Fencing and revegetation works are taking place along the Campaspe River and Post Office Creek south of Kyneton to improve the water quality and catchment health.
Coliban Water Managing Director Damian Wells said the works were part of the organisation’s $2.1 million Kyneton Offsets Project, which started in April 2019.
“We are committed to long-term catchment health and have an important role in protecting river health for future generations while meeting the needs of our communities.
“Kyneton Offsets is a catchment health partnership project with the North Central Catchment Management Authority (CMA) and supports its successful Caring for the Campaspe project.
“We’re proud to be part of the Caring for the Campaspe project and confident Kyneton Offsets will have a positive impact on water quality and catchment health,” said Mr Wells.
North Central CMA Acting Chief Executive Officer Rohan Hogan said his team had been carrying out weed clearing, fencing and revegetation works on the Campaspe River since in 2012.
“Kyneton Offsets is a continuation of our work. We’ve worked with local landowners and community groups to establish offstream watering for livestock and have installed 12.8 kilometres of fencing to prevent livestock from entering the waterways, said Mr Hogan.
“Willow trees, blackberry, hawthorn and other weeds have been removed from 13.5 kilometres of river frontage on 12 properties and around 20,000 native trees and shrubs are being planted in their place.
“To ensure the success of the revegetation Coliban Water has committed to achieving an 80 per cent survival rate which involves replanting in spring and watering in summer over four years.
“The weed removal and revegetation works have been carried out by local contractors, Platypus Environmental Service and Djandak, a business enterprise owned by the Dja Dja Wurrung Clans Aboriginal Corporation,” said Mr Hogan.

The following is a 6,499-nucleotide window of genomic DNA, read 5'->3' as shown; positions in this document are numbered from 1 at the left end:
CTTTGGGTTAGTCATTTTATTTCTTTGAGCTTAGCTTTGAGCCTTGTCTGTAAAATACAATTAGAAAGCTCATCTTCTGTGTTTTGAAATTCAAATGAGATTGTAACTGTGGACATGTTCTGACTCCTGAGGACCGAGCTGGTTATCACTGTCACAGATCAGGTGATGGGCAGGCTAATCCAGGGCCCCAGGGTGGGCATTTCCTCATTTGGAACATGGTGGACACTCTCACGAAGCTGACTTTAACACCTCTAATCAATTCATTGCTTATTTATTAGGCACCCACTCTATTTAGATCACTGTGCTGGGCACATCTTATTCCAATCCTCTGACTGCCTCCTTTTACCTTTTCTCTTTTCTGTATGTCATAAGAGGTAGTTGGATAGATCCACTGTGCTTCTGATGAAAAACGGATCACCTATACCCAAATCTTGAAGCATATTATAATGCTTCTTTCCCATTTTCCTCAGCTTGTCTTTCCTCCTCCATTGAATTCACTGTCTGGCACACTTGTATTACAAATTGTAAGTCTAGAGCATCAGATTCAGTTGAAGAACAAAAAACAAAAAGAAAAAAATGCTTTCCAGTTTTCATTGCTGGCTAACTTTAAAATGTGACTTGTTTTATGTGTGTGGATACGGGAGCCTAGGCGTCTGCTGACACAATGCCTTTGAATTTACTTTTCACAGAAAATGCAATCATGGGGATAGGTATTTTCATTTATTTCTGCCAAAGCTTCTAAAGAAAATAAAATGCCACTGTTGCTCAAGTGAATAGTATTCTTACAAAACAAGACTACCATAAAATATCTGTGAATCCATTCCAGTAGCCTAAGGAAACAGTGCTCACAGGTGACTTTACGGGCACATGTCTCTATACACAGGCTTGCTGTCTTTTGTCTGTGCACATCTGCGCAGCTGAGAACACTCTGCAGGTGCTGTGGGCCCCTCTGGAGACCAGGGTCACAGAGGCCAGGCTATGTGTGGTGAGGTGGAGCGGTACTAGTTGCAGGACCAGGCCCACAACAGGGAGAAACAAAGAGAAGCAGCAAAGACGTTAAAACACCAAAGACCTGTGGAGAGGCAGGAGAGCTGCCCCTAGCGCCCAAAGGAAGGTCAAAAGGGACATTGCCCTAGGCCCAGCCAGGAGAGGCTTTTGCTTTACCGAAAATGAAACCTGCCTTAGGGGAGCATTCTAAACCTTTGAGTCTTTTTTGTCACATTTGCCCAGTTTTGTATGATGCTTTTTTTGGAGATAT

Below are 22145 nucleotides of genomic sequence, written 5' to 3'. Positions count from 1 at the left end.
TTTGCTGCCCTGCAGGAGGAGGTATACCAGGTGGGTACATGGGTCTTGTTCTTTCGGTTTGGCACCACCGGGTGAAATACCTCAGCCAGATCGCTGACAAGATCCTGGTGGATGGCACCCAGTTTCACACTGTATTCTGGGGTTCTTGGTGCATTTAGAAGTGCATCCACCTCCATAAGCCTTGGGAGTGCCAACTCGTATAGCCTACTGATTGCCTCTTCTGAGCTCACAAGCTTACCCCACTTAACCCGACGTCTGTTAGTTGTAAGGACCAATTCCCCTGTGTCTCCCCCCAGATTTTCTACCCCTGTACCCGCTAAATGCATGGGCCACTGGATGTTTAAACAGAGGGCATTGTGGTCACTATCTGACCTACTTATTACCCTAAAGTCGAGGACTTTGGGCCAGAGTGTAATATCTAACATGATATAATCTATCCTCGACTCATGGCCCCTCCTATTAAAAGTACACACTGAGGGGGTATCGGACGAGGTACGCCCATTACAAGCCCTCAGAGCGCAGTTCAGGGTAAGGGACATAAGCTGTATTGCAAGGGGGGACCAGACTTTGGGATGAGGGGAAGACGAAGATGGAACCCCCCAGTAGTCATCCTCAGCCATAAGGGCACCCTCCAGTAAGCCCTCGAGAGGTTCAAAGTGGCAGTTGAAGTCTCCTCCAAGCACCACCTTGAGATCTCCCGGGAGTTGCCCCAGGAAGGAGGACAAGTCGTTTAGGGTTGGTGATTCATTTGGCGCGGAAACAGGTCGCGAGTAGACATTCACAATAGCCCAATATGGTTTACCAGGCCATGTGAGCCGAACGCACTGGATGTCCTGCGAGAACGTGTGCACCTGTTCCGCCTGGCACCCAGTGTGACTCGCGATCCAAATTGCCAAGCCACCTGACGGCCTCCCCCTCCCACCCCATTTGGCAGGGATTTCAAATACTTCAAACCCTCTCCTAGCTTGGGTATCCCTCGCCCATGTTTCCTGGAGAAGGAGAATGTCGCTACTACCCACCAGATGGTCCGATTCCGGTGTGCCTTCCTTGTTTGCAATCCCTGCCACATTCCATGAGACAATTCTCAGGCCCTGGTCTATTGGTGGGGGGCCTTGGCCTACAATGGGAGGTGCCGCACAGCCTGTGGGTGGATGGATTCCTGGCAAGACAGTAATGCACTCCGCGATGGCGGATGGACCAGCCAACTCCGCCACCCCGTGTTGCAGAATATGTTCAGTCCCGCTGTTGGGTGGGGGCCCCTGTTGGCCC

Coliban Water has engaged an independent consultant, Professor Vincent Pettigrove, to monitor the impact the project has on water quality and catchment health.
Professor Pettigrove is Director of the Aquatic Environmental Stress (AQUEST) Research Group at RMIT and has been gathering data on the condition of the waterways over the last 12 months. The results of the monitoring program will be published in the New Year and updated regularly.
Mr Wells said the Kyneton Offsets Project was developed to improve water quality in the Campaspe River as part of an application to change the Environmental Protection Authority (EPA) Victoria licence conditions for the Kyneton Water Reclamation Plant.
“We have listened to landowners and the Kyneton community and made a commitment not to proceed with our application to change our licence conditions. We are committed to delivering the Kyneton Offsets Project and upgrading our Kyneton Water Reclamation Plant.
“Last week we announced Phase One works to upgrade our plant and an agreement with Hardwick Meatworks.
“Hardwick’s are installing equipment to improve the quality of the wastewater it sends to our plant, and creating storage capacity for onsite irrigation with Class B treated water.
“We are committed to working with the community, landowners and the EPA to ensure the water released from our plant is beneficial to the waterways and the environment,” said Mr Wells.
A tree planting day for the Kyneton Offsets Project is being held with Grade 4 students from Woodend Primary School on Tuesday 15 October 2019.Last updated on 10 Oct 2019